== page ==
Even though the title of this article says, “Muslim world rejecting violence, says poll,” that’s not the conclusion I get from reading the results.
The survey found that in Turkey, Morocco and Indonesia 15% or fewer said that suicide bombings and other acts of violence against civilian targets in defence of Islam could be justified; the figure in Morocco last year was 40%.
In Pakistan, only one in four – 25% – took the view that suicide bombings could be justified, a sharp drop from 41% last year. In Lebanon, which has been the victim of several recent bombing attacks, 39% now regard acts of terrorism as often or sometimes justified compared to 73% in 2002.
The one notable exception to the trend was Jordan, where a majority – 57% – said suicide bombings and violence were justifiable in defence of Islam.
Muslims in the surveyed countries were divided on suicide bombings in Iraq. Nearly half in Lebanon and Jordan, and 56% in Morocco, said suicide bombings against westerners in Iraq were justifiable, but substantial majorities in Turkey, Pakistan and Indonesia took the opposite view.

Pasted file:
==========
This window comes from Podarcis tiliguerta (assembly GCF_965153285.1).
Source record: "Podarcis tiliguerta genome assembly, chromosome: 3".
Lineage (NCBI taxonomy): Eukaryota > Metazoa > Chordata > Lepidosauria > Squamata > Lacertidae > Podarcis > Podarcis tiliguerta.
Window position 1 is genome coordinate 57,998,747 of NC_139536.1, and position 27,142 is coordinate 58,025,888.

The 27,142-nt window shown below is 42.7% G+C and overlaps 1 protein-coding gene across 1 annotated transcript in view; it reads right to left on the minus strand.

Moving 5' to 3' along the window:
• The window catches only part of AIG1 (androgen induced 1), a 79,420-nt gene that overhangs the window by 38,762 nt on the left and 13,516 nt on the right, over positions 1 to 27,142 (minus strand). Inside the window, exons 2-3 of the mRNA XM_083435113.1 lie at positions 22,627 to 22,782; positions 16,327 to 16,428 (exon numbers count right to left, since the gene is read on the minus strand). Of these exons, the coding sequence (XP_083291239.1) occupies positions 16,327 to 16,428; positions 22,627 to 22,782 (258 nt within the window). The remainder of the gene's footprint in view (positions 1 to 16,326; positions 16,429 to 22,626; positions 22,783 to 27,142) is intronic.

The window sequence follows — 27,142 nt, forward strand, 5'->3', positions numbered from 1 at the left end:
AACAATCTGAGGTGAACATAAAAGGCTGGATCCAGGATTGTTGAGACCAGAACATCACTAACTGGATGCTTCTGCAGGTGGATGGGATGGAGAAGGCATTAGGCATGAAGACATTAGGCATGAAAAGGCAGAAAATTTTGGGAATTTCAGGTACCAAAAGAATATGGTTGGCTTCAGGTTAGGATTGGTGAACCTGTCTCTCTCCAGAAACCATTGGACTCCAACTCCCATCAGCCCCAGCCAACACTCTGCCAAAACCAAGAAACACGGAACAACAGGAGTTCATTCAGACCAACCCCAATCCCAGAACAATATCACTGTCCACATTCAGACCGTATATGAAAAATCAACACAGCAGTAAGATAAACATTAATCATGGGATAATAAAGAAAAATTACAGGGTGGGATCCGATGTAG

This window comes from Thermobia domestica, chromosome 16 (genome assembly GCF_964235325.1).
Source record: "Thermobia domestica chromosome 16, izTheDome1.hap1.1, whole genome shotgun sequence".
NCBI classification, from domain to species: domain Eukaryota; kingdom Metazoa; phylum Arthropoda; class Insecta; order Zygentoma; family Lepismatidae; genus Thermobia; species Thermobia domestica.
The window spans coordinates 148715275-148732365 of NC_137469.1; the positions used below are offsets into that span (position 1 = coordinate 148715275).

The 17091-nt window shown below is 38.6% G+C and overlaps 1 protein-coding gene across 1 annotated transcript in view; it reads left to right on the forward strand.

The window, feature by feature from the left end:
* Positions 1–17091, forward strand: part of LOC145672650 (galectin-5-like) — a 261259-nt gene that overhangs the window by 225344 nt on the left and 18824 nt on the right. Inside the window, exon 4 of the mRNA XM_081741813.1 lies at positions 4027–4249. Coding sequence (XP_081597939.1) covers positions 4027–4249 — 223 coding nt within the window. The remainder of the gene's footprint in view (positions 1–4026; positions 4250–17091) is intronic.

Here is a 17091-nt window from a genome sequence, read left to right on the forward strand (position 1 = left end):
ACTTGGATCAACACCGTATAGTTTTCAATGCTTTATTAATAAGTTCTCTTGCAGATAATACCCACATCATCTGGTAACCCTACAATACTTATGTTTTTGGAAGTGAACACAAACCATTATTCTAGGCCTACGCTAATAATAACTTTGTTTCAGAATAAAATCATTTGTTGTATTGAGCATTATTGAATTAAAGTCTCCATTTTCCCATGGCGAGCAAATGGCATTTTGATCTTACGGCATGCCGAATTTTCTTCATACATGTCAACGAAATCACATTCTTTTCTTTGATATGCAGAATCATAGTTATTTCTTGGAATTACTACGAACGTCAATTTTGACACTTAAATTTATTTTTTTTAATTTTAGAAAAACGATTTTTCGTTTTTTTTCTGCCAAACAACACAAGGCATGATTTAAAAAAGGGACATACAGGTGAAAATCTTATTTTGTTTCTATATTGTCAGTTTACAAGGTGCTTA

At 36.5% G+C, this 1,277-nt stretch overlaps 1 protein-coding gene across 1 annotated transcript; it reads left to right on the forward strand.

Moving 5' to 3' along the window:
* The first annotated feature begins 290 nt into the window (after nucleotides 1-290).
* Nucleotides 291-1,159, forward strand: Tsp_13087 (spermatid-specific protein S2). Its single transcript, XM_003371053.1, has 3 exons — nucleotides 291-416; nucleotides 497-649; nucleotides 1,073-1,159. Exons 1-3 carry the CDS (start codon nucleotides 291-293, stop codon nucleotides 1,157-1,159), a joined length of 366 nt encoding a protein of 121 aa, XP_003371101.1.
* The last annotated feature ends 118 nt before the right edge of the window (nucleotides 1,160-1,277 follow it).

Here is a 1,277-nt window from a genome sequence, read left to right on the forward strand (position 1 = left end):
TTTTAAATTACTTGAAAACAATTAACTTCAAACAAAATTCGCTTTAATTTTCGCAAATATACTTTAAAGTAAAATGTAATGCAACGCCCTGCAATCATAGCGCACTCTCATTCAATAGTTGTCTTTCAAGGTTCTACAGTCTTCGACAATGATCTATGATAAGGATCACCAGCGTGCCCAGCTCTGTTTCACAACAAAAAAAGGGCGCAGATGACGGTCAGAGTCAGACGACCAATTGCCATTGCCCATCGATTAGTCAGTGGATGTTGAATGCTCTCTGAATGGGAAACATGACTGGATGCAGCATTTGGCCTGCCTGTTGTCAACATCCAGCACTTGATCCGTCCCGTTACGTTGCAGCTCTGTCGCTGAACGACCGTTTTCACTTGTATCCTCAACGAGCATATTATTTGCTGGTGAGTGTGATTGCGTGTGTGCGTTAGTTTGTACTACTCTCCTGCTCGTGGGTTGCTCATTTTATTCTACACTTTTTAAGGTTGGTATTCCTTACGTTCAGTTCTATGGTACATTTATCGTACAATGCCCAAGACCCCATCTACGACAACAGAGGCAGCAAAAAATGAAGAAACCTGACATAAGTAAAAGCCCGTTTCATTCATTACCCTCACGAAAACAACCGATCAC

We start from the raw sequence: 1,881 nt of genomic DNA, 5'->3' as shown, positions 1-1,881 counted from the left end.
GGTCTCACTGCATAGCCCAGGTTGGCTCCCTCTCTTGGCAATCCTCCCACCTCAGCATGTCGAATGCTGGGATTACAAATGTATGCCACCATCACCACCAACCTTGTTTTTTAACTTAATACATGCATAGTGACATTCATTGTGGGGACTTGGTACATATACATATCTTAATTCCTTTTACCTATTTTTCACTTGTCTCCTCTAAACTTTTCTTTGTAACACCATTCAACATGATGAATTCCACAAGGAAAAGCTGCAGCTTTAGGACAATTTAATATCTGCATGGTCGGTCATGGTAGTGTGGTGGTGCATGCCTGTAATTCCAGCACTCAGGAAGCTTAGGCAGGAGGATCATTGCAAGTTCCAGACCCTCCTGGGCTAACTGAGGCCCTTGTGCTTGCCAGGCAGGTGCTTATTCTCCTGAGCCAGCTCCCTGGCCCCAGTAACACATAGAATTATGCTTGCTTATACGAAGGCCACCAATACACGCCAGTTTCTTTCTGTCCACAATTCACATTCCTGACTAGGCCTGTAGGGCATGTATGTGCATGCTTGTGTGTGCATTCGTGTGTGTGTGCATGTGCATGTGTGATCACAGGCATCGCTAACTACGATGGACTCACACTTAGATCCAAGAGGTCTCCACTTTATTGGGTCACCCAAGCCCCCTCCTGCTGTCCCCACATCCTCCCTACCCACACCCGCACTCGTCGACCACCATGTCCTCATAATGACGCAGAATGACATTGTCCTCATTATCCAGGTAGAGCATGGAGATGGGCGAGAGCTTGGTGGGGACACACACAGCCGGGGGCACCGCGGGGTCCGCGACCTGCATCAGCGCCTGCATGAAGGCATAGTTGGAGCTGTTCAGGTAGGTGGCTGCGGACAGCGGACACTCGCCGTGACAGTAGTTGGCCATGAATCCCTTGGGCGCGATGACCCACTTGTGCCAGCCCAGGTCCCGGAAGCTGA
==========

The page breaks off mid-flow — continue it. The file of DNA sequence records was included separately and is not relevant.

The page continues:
Those figures concern me. A lot. While the mainstream media spins this as “Muslim World rejecting violence,” I’m reading that anywhere from 15% to 55% of Muslims, depending on the part of the world, feel that Al Qaeda is justified in bombing civilians. That’s a lot of Muslims that want to kill westerners. When I see a new, huge mosque being built on a plot of land on my way to work, am I supposed to feel comforted that only 15% of them think I should be dead?
Mohamed el-Amir, the father of 9/11 suicide pilot Mohammed Atta, thinks 9/11 was a good thing and would like to see more attacks like the 7/7 London bombings. Then he offered to let CNN videotape an interview with him for $5000. He planned on using that money to finance another terror attack.
This time, CNN declined, probably thinking they’ve financed enough terrorism. Back in 2002, CNN paid $30,000 for Al Qaeda videos of poison gas experiments.